I read a lot of analysis from a sales team, like why customers buy us. All those kind of touch points allow me to emphasize with the customer and to understand what’s top of their head, what’s going on, where we are great, and especially, where we are not that great. It’s also important to understand what we’re great at, because you can build your strategy by doubling down on major things that work best for your customers.
Question [00:18:05] How do you balance that influence that you have as a product CEO with also allowing your product team?
Andrey: [00:18:14] There are two things. The first is I’m trying to coach and explain to the team and grow the team. Also I learned from the team a lot, on how to think about the product in general, what’s the kind of the approach that we’re taking, what’s the approach we’re not taking. I’m learning from the team and that’s continuous, a never ending process.
Then, at the same time, I definitely have some ideas and they’re coming from my perspective from things that I’ve observed around, from the customer feedback, from opportunities around, from other products. I also tried to play with other products myself, a lot. So those things come out from those touch points, and I don’t boost them top down.
I share them with the team and then expect the team will consider them as an idea and put that in a backlog and validate. I don’t think that there are ideas or something that you can’t validate. We’ve had some pretty innovative things we were building a couple of years ago and I came with this idea. I was like, because I was thinking about it for a long time. And again, the team was like “why? What’s that?”. That’s my reason, that’s where I’m coming from. That’s the perspective, but I’m happy you take it and validate it bottom up. Go to customers, go to users, go to try to understand if there is something or there is nothing, because if there is nothing, of course, I don’t want us to spend time on this, but there is, if there is a something, if it resonates, then let’s go and build it.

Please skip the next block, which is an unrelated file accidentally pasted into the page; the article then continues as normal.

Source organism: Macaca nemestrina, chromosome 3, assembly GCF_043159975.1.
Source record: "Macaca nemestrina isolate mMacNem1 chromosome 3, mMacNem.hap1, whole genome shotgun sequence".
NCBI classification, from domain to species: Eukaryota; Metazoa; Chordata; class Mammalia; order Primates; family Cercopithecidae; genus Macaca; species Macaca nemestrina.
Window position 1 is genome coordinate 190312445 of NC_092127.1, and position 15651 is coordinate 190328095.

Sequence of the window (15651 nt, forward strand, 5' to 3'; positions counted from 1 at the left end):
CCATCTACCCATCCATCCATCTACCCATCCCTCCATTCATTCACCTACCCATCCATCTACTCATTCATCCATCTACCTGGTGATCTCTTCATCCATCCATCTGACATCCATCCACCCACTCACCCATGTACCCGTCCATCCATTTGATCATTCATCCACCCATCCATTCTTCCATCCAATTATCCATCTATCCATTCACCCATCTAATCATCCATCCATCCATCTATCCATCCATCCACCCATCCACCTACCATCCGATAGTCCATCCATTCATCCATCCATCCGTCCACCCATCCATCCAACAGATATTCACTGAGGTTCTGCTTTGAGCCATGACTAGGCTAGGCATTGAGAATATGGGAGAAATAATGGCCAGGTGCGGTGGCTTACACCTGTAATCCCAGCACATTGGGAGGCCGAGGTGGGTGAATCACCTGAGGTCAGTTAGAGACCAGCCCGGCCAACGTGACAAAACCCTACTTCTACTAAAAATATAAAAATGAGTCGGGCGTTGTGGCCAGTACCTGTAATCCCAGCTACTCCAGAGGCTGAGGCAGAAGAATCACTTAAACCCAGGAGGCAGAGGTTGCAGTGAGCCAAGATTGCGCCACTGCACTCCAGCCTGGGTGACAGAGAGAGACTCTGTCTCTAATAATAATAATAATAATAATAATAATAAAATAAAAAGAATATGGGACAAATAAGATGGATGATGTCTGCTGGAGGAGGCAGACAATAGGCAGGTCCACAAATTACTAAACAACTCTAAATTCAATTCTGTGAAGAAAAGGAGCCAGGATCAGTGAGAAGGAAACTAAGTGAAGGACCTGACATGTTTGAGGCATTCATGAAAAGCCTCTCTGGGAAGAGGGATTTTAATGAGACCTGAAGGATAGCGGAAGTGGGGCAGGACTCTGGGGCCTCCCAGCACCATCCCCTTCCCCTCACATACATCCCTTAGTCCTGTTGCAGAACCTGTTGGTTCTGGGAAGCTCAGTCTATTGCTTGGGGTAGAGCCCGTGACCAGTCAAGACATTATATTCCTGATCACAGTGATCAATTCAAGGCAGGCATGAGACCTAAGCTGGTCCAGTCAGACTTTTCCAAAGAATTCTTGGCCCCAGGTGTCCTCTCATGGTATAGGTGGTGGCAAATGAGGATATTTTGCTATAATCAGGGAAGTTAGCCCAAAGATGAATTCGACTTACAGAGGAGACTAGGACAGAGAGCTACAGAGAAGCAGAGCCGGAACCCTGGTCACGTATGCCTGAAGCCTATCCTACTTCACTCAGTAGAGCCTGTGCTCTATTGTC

So I tried to explain why, and then I believe that the team will make their conscious choice and make the validation. If it’s right, let’s build. If it’s not, let’s, let’s put it aside. I am not in love with my ideas, I’m in love with the problems. Every product should be.
Question [00:24:01] Where do you see the future of product management and especially in a remote context?
It’s a great question. I think that keeping in mind, what’s going on today with this remote settings for teams, there are so many opportunities and so many problems that people face that every product manager can find that opportunity and problem and think how to solve that.
In general, I think that the more product managers around the buyer life we have because product managers think holistically about the problem and the best solution possible to solve that problem. In our lives there are so many inefficient things or things that don’t make sense, processes in tools or anything around. I believe that now is a great time to start to explore those problems. The best way to explore those problems is to speak with a customer or with the potential customers or with those who have the problem. I believe in the product management role and I believe that this is a great time to start solving a lot of new problems.
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We’ll be back next week with Rich Waldron from Heap with even more of the latest insights from the Product Management world.